One other point in dispute is whether the mandate and the tax penalty used to enforce it were constitutional under Congress' broad powers to impose taxes. Hudson rejected the administration's argument on that point too, saying it wasn't a tax.

Several other courts are still considering challenges to the Affordable Care Act, including a case brought by attorneys general from about 20 other states. The administration will undoubtedly appeal, and the debate will go on.

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Obamacare

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-- Jon Healey

 

Comments () | Archives (3)

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Pasquino Marforio

No word yet from Vice-President Biden on whether or not this is a big effin deal.’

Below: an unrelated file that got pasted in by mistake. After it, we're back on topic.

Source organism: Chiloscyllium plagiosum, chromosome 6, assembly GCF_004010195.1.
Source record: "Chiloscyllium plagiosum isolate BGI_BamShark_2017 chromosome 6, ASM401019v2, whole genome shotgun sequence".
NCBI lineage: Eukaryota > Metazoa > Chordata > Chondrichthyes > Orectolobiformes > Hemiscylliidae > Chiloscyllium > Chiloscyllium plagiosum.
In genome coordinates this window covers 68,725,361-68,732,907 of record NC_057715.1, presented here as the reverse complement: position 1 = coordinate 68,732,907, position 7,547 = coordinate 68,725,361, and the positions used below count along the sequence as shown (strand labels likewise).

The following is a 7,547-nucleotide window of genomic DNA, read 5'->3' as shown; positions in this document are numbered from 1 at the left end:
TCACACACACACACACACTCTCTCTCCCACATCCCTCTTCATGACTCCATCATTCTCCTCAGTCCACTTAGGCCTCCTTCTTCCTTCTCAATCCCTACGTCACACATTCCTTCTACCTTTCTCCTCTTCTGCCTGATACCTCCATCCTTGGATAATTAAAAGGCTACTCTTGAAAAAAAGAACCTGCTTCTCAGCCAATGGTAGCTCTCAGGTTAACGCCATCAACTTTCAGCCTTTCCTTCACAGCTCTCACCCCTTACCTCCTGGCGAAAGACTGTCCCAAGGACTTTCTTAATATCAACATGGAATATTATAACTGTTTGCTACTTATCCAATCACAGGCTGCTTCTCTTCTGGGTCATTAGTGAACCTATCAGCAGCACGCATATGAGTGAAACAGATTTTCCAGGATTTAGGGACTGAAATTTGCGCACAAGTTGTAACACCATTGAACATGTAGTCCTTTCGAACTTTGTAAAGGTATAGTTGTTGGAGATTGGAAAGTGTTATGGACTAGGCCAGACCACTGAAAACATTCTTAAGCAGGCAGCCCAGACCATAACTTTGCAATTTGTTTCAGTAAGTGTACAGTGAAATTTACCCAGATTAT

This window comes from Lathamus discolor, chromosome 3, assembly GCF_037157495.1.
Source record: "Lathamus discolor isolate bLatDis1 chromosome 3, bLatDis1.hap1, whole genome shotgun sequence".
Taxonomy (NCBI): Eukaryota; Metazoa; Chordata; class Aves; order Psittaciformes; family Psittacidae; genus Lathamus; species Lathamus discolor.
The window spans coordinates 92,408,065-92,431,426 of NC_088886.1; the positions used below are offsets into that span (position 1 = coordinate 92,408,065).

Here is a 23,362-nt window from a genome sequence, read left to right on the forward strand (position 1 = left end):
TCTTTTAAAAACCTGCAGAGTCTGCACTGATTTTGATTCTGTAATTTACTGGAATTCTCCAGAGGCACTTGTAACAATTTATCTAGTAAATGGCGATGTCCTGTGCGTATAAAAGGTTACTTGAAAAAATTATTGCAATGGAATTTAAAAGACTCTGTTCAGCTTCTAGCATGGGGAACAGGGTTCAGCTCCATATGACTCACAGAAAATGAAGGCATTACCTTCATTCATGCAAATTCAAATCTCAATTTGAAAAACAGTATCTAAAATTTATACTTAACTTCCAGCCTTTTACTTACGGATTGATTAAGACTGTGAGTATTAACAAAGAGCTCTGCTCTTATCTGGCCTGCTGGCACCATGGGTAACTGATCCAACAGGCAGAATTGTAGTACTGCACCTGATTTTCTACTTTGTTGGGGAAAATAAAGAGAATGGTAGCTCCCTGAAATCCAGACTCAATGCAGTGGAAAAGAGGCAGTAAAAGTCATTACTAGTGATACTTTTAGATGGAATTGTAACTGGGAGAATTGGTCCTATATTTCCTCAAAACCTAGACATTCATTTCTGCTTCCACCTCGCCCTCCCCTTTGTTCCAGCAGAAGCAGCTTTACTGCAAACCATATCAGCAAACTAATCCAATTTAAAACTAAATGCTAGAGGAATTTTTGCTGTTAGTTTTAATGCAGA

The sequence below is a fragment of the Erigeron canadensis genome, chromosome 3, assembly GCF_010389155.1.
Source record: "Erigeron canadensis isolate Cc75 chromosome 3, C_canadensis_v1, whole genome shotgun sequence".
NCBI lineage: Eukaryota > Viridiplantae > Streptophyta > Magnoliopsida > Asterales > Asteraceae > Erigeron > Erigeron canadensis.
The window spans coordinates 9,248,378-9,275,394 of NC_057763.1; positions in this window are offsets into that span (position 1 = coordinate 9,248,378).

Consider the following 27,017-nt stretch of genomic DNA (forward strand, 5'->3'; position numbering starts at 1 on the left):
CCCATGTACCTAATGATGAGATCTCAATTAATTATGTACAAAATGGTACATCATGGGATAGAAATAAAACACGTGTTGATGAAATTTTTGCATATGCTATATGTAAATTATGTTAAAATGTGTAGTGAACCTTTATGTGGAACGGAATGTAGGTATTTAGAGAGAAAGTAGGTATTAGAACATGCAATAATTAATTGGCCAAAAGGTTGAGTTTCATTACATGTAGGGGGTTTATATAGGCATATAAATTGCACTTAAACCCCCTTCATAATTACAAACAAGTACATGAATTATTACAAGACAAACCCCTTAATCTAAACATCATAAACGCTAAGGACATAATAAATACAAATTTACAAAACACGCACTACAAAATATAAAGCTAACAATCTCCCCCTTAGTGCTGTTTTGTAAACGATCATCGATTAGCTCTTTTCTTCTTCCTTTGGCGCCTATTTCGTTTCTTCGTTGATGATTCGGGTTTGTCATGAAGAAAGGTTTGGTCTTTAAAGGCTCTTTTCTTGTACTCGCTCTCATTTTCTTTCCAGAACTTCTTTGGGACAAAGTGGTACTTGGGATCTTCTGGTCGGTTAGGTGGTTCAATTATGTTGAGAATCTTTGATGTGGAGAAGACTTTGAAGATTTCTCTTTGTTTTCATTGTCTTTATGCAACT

Pasquino Marforio

Arguments and Outcomes

There were two basic arguments in this case.

First, Virginia argued that the individual mandate was beyond the power of Congress and the President to impose under the Constitution. Specifically, Congress claimed that their regulatory power under the Commerce Clause allowed them to order you to buy their government-approved health insurance, even if you decide not to buy health insurance.

The judge ruled that the federal government does not have the power to compel you to buy health insurance as part of its attempt to regulate the entire field of health care and health insurance. Thus, Virginia won this argument.

Second, the federal government advanced a 'fallback' argument in case it lost on its commerce clause argument. The feds' fallback. argument was that the financial penalty you have to pay if you don't buy the government mandated health insurance is a tax.